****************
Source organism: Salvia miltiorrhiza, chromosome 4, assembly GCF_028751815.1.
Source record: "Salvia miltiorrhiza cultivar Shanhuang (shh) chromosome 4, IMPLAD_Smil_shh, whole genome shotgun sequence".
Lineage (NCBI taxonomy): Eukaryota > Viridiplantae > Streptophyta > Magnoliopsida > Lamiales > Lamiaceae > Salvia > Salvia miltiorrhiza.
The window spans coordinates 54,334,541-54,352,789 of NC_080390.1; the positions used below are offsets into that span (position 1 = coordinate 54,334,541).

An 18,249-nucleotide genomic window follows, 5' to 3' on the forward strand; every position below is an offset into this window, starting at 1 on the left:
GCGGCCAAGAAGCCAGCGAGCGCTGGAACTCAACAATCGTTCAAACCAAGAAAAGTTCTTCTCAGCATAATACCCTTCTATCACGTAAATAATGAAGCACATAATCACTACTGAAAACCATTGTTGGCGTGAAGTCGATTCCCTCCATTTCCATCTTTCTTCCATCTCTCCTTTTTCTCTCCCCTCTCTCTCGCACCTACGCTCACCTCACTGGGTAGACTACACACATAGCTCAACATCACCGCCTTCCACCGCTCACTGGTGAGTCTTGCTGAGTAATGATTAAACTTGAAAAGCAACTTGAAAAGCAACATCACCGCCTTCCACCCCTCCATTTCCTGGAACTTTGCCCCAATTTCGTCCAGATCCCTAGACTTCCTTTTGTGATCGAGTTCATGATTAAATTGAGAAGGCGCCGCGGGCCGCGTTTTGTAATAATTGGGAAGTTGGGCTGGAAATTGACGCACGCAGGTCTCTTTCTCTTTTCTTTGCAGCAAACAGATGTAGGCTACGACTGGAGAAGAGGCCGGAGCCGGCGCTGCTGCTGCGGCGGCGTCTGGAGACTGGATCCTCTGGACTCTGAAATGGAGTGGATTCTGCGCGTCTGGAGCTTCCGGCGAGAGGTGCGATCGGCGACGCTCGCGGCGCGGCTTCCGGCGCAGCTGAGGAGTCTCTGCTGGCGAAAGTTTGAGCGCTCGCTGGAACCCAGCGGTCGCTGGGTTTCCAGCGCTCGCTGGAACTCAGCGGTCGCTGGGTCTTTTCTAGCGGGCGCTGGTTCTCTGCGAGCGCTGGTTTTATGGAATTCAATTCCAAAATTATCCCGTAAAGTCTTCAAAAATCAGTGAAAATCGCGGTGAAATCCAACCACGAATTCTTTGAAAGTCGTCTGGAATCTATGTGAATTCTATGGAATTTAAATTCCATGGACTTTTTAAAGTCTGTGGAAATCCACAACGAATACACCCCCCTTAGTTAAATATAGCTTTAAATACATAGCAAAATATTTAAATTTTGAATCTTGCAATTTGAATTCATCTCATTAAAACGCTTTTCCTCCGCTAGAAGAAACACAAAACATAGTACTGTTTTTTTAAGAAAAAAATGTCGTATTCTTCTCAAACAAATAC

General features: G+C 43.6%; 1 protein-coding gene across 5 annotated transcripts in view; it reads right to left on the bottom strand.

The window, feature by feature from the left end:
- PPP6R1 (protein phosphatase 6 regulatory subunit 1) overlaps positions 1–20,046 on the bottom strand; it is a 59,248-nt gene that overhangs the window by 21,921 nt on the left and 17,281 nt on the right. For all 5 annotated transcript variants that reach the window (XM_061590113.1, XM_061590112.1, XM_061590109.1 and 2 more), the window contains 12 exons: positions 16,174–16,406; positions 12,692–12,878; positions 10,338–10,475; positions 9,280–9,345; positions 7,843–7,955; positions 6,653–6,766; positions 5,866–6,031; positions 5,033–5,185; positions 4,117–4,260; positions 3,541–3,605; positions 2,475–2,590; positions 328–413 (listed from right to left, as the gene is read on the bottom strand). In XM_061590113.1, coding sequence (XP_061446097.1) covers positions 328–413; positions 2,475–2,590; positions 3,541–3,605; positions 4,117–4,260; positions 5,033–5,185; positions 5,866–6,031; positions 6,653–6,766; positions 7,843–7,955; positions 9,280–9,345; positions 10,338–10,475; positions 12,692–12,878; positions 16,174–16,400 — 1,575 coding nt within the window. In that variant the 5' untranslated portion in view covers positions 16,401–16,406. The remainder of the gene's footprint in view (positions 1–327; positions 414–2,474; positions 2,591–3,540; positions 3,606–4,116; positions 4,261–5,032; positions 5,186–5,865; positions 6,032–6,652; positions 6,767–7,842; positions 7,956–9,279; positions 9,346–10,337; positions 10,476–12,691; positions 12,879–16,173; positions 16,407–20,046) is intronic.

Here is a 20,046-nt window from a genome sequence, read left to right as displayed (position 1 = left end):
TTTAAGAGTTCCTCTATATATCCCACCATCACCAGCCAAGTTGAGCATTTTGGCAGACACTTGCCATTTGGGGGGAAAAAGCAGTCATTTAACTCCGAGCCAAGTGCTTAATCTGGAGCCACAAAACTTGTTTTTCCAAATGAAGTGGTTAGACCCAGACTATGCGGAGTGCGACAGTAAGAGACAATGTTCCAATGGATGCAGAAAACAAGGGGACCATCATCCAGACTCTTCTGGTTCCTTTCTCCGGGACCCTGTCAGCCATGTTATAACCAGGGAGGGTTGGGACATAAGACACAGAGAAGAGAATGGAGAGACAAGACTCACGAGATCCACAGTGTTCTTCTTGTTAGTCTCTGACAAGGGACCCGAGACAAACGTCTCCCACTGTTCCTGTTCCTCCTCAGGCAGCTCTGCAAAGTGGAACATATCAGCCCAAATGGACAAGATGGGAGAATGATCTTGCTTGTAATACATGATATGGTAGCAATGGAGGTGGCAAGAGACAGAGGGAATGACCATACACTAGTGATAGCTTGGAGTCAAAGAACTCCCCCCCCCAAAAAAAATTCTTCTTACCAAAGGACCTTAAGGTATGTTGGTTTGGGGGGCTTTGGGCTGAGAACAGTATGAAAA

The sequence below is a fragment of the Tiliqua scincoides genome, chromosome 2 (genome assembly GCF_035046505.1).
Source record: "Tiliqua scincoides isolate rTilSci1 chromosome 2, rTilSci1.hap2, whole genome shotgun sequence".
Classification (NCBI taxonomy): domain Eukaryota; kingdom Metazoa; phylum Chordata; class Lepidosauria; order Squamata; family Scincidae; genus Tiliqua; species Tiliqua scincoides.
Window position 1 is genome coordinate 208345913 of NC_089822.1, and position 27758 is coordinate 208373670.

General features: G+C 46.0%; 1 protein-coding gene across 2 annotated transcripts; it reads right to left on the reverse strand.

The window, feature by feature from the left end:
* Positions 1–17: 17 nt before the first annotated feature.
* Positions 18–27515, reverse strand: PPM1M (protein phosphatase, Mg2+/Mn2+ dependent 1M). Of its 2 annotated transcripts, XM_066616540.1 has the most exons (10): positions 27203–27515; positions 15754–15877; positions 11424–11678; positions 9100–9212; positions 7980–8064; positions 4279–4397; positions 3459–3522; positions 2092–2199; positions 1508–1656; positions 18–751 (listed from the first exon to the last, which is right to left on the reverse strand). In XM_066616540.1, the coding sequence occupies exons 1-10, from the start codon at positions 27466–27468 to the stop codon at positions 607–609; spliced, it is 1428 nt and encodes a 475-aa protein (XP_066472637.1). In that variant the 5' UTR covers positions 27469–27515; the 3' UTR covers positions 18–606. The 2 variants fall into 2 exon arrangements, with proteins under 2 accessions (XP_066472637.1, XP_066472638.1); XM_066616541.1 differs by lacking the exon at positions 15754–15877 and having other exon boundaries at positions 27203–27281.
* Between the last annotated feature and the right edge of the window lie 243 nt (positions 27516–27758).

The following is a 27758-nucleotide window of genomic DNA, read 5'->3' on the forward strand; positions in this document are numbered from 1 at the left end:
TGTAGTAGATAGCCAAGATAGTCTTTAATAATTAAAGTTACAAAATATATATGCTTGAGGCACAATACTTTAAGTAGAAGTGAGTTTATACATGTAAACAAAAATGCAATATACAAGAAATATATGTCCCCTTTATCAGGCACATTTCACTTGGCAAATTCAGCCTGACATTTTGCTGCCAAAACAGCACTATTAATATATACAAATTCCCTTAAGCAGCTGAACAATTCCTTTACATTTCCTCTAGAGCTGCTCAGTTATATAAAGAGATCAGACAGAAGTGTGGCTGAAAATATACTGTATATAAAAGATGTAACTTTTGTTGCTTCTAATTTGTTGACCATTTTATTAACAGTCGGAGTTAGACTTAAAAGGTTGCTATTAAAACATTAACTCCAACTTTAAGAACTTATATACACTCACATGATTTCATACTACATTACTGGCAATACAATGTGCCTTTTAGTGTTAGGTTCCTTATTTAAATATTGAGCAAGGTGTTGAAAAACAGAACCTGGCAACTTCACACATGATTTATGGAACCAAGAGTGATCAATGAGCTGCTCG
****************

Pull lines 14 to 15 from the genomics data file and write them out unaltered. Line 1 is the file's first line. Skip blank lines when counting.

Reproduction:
Classification (NCBI taxonomy): domain Eukaryota; kingdom Metazoa; phylum Chordata; class Lepidosauria; order Squamata; family Scincidae; genus Tiliqua; species Tiliqua scincoides.
Window position 1 is genome coordinate 208345913 of NC_089822.1, and position 27758 is coordinate 208373670.